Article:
Boy, 13, writes NYT bestseller on 'how kids can do big things'

Jake Marcionette, 13, saw his first book, "Just Jake," make the New York Times bestseller's list immediately after its release in February.
Jake Marcionette, 13, saw his first book, "Just Jake," make the New York Times bestseller's list immediately after its release in February. Penguin Young Readers Group
Jake Marcionette is the 13-year-old author of the bestselling book, "Just Jake."Today

Jake Marcionette knew he had a bestseller on his hands, but he didn’t know how to get the book he'd written onto store shelves. So the 13-year-old turned to the Internet for ideas.

“I typed into Google, ‘How to get a book published,’” the Florida teen, who was 12 at the time, told “I kept on reading that I have to have a literary agent. So I got a list of them and I started calling them up.”

Two days later, Jake landed an agent.

And just a year after that, his humorous semi-autobiographical take about tween life, “Just Jake,” landed on the New York Times bestseller list — coming in at No. 7 in the rankings of children's middle grade books.

“First off, it’s a funny book,” Jake said, explaining his success. “Second, it conveys messages about fitting in and just being yourself — and anti-bullying, of course. It’s about how kids can do big things.”

The book centers on the adventures of a 12-year-old sixth grader as he and his family move from Florida to Maryland, just like Jake did in real life. His family recently moved back to Ponte Vedra, Fla., where Jake attends eighth grade among his old friends, enjoying school, basketball and lacrosse — when he's not at home working on the "Just Jake" sequel. 

Jake points to his name and book on the New York times bestseller's list.Today

Jake, the youngest writer Penguin Group has ever published, is a "real dynamo," said his editor, Karl Jones. The young author brings an authenticity to his writing that adults who write from memory can’t always capture.

“Jake was 12 when he wrote this book, so to me he’s more like a kid author than he is a teen author,” Jones said. “One of the things that struck me was just how raw the energy was. The energy and the way he wrote dialogue and the types of observations he was making just felt very real and of the moment.”

Jake wrote the book in the summer of 2012, as part of a daily writing agenda set by his mother, who required him and his sister to each finish writing one book by the end of summer break every year. But this book was different, Jake recalled.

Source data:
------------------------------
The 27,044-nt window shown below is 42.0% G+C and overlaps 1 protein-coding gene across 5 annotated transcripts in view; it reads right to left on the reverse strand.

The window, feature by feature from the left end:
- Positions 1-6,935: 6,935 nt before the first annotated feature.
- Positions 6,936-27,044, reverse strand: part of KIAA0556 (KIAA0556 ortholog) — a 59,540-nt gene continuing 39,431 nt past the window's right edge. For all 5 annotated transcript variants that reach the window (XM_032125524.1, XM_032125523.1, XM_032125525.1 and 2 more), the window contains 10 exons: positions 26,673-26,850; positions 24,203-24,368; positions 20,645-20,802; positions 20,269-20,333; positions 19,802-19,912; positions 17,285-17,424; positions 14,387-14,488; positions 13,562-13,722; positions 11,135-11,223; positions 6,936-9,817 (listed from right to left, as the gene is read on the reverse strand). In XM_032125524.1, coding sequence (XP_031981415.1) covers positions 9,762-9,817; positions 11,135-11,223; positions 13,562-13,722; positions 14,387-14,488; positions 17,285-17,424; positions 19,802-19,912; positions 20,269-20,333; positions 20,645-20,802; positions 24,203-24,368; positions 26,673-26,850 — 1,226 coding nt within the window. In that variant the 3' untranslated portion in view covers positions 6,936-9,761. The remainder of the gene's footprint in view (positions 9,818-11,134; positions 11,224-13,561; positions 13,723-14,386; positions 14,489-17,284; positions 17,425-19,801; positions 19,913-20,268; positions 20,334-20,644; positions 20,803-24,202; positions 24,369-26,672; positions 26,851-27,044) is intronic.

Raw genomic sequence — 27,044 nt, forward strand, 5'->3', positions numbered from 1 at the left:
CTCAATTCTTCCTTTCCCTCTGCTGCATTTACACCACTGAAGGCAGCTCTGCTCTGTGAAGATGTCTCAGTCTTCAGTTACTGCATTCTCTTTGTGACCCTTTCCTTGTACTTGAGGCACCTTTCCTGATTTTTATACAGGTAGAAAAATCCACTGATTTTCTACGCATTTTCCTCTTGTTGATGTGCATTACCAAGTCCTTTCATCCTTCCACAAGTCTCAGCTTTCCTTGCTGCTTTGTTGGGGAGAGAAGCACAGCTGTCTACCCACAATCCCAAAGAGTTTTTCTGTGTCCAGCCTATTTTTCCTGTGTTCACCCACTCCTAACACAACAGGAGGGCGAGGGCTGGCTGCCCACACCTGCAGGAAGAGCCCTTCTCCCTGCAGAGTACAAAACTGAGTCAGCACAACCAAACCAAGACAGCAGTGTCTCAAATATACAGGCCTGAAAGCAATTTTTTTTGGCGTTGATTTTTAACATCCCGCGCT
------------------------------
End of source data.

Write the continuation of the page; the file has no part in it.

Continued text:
“I definitely put more energy, more time into ‘Just Jake.’ This was the one I took real seriously,” he said. “I think I’m a pretty good writer and I knew I had a message to tell people."

His parents published the book in electronic form and posted it on an educational website run by Jake’s mother, where it received great feedback. But that wasn’t enough for the youngster.

“My mom was happy with it as an e-book, but I wanted to see it as a physical book, where kids could get it in bookstores,” he said. “To her defense, she was working on her business and doing other important things, but I just wanted her to focus on my book.”

So Jake made a tough call.

“I had to fire my mom,” he said. “Yeah, I fired her because I wanted to get the book published.”

And that’s when he turned to Google and started making cold calls to dozens of literary agents before finding the one who helped him land his contract with Penguin Young Readers Group. 

"Just Jake" was published Feb. 4 with 50,000 copies in its first run. While neither Jake, his mother, nor Penguin would disclose contract figures, the publisher said its contract with Jake was for both his first book and a sequel, which is now being edited. The second book is set for release in February 2015.

Jake said he always knew his book would end up on the Times bestseller list.

Jake points to a photo of himself at a book signing,Today

“That was something I’ve strived for ever since I was really little. I remember going to the Internet or the paper and just looking at the list and admiring the names and the books,” he said. “Once I saw my book on there and my name, I was just ecstatic. And then I started crying. It was something I’ve been working for.

“It was kind of like time just stood still for one moment, and you don’t really get that a lot in life, so when it does happen, you have to really appreciate it and take advantage of the opportunity and that’s what I’m trying to do."

Debra Marcionette, Jake's mom, said she continues to be surprised by her son's ambition. She's also tried to temper his extraordinarily high expectations so he won't be disappointed if he fails to meet them. 

"I’m so proud of him and he's accomplished so much, but he just keeps on thinking bigger and bigger,” she said. "He's young, and a little boy in my mind, and I’m always trying to be protective, but he’s fighting me all the time that he can do more. So far he’s been right."

As for what comes next after achieving the type of success most adults can only dream about, Jake said he plans to keep writing as long as he can. And while he might one day like to be a politician or go into the news industry, he hopes to write as many "Just Jake" sequels as possible.

“I want it to never stop," he said. "I want it to be an ongoing series. I only want it to stop when I die.”

Follow writer Eun Kyung Kim on Google+ and Twitter.